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HALF OF U.S. MORTGAGES WERE ARMS IN 1994

Last year, when fixed-rate mortgages seldom dropped below 9 percent, one of every two homebuyers chose an adjustable rate mortgage.

ARMs were most popular in the two states with the most expensive houses, according to the Federal Housing Finance Board.In Hawaii, where the average purchase price was $284,000, fixed-rate mortgages accounted for just one-third of the financing, while 67 percent of buyers chose ARMs. In California, with an average sales price of $220,800, the ARM rate was 63 percent.

Nationally, the Finance Board said, 55 percent of buyers who got a conventional mortgage (as opposed to one insured by FHA or VA) chose ARMs.

Mortgage rates this spring are below 9 percent, but not by much. The national average, according to the Mortgage Bankers Association, is 8.58 percent.

Many buyers still are finding the one-year ARM attractive because its initial rate - 6.64 percent nationally this week - is about 2 percentage points below the fixed-rate mortgage.

Unless interest rates fall substantially in the next year, though, the second-year rate on the ARM will be above 8 percent.

An alternative for those seeking a low starting rate might be a five-year balloon. Although the balloon ends after five years, requiring you to refinance, it's perfect if you know you'll be moving before the mortgage runs out.

Right now you can get a five-year balloon at an interest rate of 7.87 percent, according to the Mortgage Bankers. That's just 1.2 percentage points above the one-year ARM and the rate is locked in for five years.

The difference in the monthly payment between the one-year ARM and the five-year balloon would be about $100 - a little less for smaller mortgages, a little more for larger mortgages.

In the second year, the ARM would be more expensive unless interest rates fall dramatically over the next 12 months. However, even if the ARM rose the maximum 2 percentage points possible - from 6.64 percent to 8.64 percent - you'd still be slightly ahead for the two-year period.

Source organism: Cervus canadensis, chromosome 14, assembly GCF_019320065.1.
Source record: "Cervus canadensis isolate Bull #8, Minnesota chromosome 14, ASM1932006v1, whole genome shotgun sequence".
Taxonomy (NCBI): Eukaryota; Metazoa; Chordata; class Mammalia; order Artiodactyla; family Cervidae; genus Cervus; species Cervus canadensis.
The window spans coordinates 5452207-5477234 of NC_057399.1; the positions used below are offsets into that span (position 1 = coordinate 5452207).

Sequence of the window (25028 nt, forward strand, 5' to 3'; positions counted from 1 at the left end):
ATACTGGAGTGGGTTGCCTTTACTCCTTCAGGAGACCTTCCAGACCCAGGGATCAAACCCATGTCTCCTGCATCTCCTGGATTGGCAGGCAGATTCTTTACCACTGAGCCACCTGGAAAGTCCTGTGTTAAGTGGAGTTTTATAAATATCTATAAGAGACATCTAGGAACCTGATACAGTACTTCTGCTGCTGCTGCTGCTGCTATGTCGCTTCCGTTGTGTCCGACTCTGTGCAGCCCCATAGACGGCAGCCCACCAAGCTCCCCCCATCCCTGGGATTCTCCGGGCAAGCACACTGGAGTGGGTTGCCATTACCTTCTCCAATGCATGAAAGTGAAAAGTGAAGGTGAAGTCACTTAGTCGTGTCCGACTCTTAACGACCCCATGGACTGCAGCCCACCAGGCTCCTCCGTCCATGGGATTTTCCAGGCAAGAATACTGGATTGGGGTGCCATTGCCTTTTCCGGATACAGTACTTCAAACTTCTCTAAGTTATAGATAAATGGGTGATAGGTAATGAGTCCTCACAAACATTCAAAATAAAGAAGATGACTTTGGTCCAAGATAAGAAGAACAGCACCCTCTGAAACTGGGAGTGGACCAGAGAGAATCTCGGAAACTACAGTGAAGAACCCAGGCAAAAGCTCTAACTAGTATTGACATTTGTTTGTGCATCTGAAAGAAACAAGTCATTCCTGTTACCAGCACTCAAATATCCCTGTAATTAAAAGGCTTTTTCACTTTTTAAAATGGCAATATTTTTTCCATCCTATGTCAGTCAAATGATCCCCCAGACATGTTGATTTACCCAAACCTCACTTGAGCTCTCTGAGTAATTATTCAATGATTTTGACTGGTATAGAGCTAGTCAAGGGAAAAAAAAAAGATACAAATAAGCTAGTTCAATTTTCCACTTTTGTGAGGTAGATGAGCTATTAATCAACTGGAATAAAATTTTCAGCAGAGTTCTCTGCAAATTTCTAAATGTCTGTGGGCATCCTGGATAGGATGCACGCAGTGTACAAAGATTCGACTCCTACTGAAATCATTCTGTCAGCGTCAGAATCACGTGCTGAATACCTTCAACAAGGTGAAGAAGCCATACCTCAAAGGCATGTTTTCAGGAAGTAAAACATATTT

It's in the third year that the real benefits of the five-year balloon would be apparent.

For example, consider a $130,000 mortgage, which is about the average loan size for those who chose balloon mortgages recently, according to the Mortgage Bankers.

The monthly principal and interest payments on a $130,000 ARM mortgage at 6.64 percent would be $833. That rises to $942 with the five-year balloon.

In the second year, the balloon payment remains at $942. If the ARM rose the full two points allowed on most contracts, the payment would spike up to $1,008.

Over the two-year period, the ARM owner would have paid an average of $920 - or $22 less than the average paid by the five-year balloon holder.

The following chart compares the monthly mortgage payment on a five-year balloon at 7.87 percent with a one-year ARM that starts at 6.64 percent and rises in the second year to 8.64 percent.

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ADDITIONAL INFORMATION

How rates compare for ARMs, balloons

Mortgage 5-Year Initial Second Year

Amount Balloon ARM ARM

$90,000 $ 652 $ 577 $ 698

$110,000 $ 797 $ 705 $ 853

$130,000 $ 942 $ 833 $1,008

$150,000 $1,087 $ 961 $1,164

$175,000 $1,268 $1,122 $1,358